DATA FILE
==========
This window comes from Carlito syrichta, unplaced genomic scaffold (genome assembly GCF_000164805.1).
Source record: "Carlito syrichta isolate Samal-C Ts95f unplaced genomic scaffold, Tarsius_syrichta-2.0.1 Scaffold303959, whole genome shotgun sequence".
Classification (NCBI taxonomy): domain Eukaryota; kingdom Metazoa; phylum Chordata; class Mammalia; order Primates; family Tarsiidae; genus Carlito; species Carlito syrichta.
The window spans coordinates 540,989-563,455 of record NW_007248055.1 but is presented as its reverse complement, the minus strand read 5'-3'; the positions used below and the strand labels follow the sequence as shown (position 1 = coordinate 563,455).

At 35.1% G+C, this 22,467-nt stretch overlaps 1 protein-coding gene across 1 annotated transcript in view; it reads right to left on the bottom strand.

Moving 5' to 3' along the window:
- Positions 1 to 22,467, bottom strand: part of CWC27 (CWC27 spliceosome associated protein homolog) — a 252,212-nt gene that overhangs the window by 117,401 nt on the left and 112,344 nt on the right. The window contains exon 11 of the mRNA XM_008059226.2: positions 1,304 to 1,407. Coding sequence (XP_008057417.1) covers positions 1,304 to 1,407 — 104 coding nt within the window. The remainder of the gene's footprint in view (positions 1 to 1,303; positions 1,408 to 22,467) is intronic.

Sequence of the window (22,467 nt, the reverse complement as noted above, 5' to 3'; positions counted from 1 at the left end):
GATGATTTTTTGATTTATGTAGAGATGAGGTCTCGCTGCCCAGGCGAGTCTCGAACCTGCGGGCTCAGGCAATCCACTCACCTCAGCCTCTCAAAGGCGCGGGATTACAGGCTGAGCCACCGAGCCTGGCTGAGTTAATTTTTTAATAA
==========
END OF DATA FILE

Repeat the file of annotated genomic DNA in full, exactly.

This window comes from Carlito syrichta, unplaced genomic scaffold (genome assembly GCF_000164805.1).
Source record: "Carlito syrichta isolate Samal-C Ts95f unplaced genomic scaffold, Tarsius_syrichta-2.0.1 Scaffold303959, whole genome shotgun sequence".
Classification (NCBI taxonomy): domain Eukaryota; kingdom Metazoa; phylum Chordata; class Mammalia; order Primates; family Tarsiidae; genus Carlito; species Carlito syrichta.
The window spans coordinates 540,989-563,455 of record NW_007248055.1 but is presented as its reverse complement, the minus strand read 5'-3'; the positions used below and the strand labels follow the sequence as shown (position 1 = coordinate 563,455).

At 35.1% G+C, this 22,467-nt stretch overlaps 1 protein-coding gene across 1 annotated transcript in view; it reads right to left on the bottom strand.

Moving 5' to 3' along the window:
- Positions 1 to 22,467, bottom strand: part of CWC27 (CWC27 spliceosome associated protein homolog) — a 252,212-nt gene that overhangs the window by 117,401 nt on the left and 112,344 nt on the right. The window contains exon 11 of the mRNA XM_008059226.2: positions 1,304 to 1,407. Coding sequence (XP_008057417.1) covers positions 1,304 to 1,407 — 104 coding nt within the window. The remainder of the gene's footprint in view (positions 1 to 1,303; positions 1,408 to 22,467) is intronic.

Sequence of the window (22,467 nt, the reverse complement as noted above, 5' to 3'; positions counted from 1 at the left end):
GATGATTTTTTGATTTATGTAGAGATGAGGTCTCGCTGCCCAGGCGAGTCTCGAACCTGCGGGCTCAGGCAATCCACTCACCTCAGCCTCTCAAAGGCGCGGGATTACAGGCTGAGCCACCGAGCCTGGCTGAGTTAATTTTTTAATAA